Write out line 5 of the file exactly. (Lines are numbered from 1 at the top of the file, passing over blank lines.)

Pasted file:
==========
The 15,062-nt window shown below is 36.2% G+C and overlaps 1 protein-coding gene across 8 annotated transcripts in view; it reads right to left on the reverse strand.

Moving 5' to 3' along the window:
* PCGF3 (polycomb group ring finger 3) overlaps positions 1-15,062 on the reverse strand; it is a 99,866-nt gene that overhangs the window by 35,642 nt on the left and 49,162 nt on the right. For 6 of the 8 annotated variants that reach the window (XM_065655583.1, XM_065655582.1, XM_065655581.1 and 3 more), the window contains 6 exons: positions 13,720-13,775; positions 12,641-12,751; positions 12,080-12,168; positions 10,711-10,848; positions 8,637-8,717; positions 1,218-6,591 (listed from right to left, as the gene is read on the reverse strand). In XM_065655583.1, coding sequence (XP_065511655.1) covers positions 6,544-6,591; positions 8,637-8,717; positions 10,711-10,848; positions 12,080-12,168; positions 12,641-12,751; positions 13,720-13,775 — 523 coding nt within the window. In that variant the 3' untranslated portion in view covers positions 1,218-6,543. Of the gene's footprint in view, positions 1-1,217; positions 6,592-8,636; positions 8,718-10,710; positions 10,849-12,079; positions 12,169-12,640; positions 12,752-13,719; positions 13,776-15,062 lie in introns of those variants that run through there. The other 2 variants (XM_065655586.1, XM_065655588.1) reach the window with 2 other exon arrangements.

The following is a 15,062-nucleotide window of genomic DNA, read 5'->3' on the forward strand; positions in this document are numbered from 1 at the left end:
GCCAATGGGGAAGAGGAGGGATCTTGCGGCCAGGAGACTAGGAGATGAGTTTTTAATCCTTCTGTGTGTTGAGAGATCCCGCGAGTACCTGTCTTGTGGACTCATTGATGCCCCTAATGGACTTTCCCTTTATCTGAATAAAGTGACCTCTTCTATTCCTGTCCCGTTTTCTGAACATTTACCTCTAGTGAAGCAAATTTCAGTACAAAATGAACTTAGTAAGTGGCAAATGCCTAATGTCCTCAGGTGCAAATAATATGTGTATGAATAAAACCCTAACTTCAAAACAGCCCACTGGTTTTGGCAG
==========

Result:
GCCAATGGGGAAGAGGAGGGATCTTGCGGCCAGGAGACTAGGAGATGAGTTTTTAATCCTTCTGTGTGTTGAGAGATCCCGCGAGTACCTGTCTTGTGGACTCATTGATGCCCCTAATGGACTTTCCCTTTATCTGAATAAAGTGACCTCTTCTATTCCTGTCCCGTTTTCTGAACATTTACCTCTAGTGAAGCAAATTTCAGTACAAAATGAACTTAGTAAGTGGCAAATGCCTAATGTCCTCAGGTGCAAATAATATGTGTATGAATAAAACCCTAACTTCAAAACAGCCCACTGGTTTTGGCAG